If you are the average horse owner you are rich (in experiences) and at the same time very, very poor (in reality). You can’t put a price on the feeling after a great ride, placing in your class after months of training, or developing a strong enough bond with a 1200 pound animal to do liberty work. There are many other things I can put a price on though, like farriers, tack, vet care, feed, and the CT scan from my last bronc riding adventure.
The horse industry is an estimated $122 Billion dollar segment of the U.S. economy. You non-equestrians are probably envisioning the racing industry with thoroughbreds grazing on beautiful Kentucky Blue Grass amid a back drop of black fences and huge white stables. They make up almost half of the industry. For the other half, life isn’t so glamorous. According to the U.S. Department of Agriculture, out of the 7.5 million people involved in the horse industry, only 2 million actually own horses. The largest percentage of these owners are females aged 35-45 with a median annual income of $60,000. It’s pretty safe to say, a lot of equestrian dreams are happening on a budget.
Never having the luxury of an unlimited equestrian budget, I learned from an early age to make do with what was available. My first horse was my sister’s retired show horse. Tack and show clothes were also hand me downs. When it was time for my sister’s horse to fully retire, I had to make my own horse and learned the basics of training as a pre-teen.
Creating a competitive animal out of an untrained horse of questionable breeding, is challenging. I’ve been thrown off, thrown into, runaway with, and stepped on. I’ve said more prayers when my horse took the extra long spot or the extra short spot at the base of a jump than a Benedictine monk. There have also been many prayers as I flew through the air sans horse. Many equestrians describe horses as a religious experience. I’m a firm believer they say that because near death experiences tend to bring you closer to the divine.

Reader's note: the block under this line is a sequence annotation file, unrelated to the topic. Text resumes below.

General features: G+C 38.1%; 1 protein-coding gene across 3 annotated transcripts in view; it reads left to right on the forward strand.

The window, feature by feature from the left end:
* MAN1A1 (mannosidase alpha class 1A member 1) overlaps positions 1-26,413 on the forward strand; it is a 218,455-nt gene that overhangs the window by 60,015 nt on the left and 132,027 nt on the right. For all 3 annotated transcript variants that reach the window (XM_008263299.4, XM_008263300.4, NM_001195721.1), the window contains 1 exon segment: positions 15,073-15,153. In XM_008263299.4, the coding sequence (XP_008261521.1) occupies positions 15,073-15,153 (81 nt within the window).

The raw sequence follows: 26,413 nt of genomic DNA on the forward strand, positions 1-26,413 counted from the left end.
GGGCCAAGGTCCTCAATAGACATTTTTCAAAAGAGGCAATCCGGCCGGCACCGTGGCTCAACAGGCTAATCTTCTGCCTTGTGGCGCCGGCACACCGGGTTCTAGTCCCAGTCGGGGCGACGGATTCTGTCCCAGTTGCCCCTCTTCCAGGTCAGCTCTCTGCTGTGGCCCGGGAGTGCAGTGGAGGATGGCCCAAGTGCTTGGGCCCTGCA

When I finally had the opportunity to ride pedigreed, impeccably trained animals, I found the experience lacking. Yes, the horses were amazing, and a great jump round is always thrilling, but a great ride on packers is not nearly as satisfying as an almost mediocre ride on a $300 auction find. The thrill of nailing (in front of no one) the one maneuver you have been practicing for months that you’ll completely blow during competition because hey your horse has PTSD from their old life, can’t be replicated on a bred and trained to do it animal. I’m sure if I had the opportunity to start a young horse that had been bred from generations of champions, I would have enjoyed the rides more, but there is beauty in plucking a scrawny, neglected, maybe abused animal out of obscurity and seeing it blossom.
Now that I have more disposable income for horses than I’ve ever had in my life, I still find myself drawn to the rejects of the horse industry; the horses that were too slow on the track, the horses that found themselves in a bad situation, the ones that just had (dare I say it?) hard luck. Almost every animal on our property falls into this category, and every single win (win, is a very subjective term) with them is priceless.